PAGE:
ROBERT MORRIS' letter scorning the effort to interpret the President's House expresses a common fear that in America people can only handle simple stories, simple heroes, simple "truths." George Washington can only be a hero or a horror, not a human being. Slavery has to be trivialized and ignored or else it will obliterate all else.
But my conviction is that we are a better people than that. Most of us know that our nation has never been perfect, that it sold its soul to slavery at the start, and we pay the price to this day. But we can also cherish the centuries of striving to keep faith with our ideals, a history full of the deepest heroism that humans are capable of.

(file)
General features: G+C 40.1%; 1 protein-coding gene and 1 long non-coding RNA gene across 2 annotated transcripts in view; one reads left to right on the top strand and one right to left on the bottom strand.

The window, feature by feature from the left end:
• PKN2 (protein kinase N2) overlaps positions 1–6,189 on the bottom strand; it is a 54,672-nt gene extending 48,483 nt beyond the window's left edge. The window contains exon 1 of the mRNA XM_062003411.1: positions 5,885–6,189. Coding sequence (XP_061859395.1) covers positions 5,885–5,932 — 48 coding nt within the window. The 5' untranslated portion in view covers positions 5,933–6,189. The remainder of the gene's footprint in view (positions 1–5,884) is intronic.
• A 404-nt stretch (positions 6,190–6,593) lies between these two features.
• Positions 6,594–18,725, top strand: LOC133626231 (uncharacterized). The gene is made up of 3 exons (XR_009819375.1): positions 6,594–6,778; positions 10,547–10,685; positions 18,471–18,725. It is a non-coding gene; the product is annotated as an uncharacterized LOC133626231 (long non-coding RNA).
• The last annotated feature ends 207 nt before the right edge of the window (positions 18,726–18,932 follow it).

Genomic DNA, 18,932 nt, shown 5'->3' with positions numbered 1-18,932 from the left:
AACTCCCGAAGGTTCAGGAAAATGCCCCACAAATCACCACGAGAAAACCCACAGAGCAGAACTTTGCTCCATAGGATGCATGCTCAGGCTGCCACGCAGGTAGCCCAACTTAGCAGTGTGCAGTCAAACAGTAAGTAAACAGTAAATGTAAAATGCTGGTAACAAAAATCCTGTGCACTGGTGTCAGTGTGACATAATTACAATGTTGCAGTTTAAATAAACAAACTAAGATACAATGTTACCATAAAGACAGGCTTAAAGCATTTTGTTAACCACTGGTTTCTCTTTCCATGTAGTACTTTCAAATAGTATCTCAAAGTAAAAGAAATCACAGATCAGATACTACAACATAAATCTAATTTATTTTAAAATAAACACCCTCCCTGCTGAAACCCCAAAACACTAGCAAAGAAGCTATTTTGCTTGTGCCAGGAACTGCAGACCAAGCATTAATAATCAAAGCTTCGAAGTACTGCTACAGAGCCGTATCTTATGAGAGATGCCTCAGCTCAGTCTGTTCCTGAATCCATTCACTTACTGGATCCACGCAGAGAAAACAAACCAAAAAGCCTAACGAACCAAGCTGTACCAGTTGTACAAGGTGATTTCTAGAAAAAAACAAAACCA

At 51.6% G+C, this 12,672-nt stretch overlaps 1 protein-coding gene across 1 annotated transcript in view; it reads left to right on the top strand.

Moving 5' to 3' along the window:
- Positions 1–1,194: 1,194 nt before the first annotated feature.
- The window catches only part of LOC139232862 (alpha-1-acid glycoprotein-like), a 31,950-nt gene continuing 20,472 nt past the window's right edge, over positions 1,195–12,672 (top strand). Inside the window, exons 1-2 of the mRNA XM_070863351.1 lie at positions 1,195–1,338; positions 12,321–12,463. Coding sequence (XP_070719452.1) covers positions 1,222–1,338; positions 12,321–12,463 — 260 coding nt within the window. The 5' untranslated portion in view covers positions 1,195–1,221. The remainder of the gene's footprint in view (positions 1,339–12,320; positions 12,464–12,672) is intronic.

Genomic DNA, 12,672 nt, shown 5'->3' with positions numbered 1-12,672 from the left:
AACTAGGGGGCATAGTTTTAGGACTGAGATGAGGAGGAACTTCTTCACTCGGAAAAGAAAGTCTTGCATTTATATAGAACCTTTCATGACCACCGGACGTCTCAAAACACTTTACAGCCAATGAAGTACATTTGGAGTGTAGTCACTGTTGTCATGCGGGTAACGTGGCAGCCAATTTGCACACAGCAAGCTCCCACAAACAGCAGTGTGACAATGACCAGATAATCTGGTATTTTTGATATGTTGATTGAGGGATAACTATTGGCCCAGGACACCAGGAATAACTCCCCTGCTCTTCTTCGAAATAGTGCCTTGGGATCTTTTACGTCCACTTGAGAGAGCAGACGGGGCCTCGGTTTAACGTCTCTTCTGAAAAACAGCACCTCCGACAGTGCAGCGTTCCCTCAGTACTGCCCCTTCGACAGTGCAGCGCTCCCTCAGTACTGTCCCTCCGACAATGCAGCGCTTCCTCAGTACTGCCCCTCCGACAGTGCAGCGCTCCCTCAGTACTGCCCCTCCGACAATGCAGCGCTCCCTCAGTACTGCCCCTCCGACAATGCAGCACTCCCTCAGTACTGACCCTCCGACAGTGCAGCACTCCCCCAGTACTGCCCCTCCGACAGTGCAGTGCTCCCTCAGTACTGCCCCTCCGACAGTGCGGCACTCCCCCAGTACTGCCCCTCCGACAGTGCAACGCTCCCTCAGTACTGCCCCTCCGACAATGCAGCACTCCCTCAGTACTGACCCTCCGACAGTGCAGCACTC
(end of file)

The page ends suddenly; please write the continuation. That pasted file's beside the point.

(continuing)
Robert Morris' story can be told at the house, along with Washington's, and Adams', and Hercules' and Oney Judge's. I will bring my children to see it all, to learn about liberty and slavery together and grow proud, not of a nation that falsely claims perfection, but of a people who, no matter how far we stray from our chosen path, never stop reaching for justice, and the truth.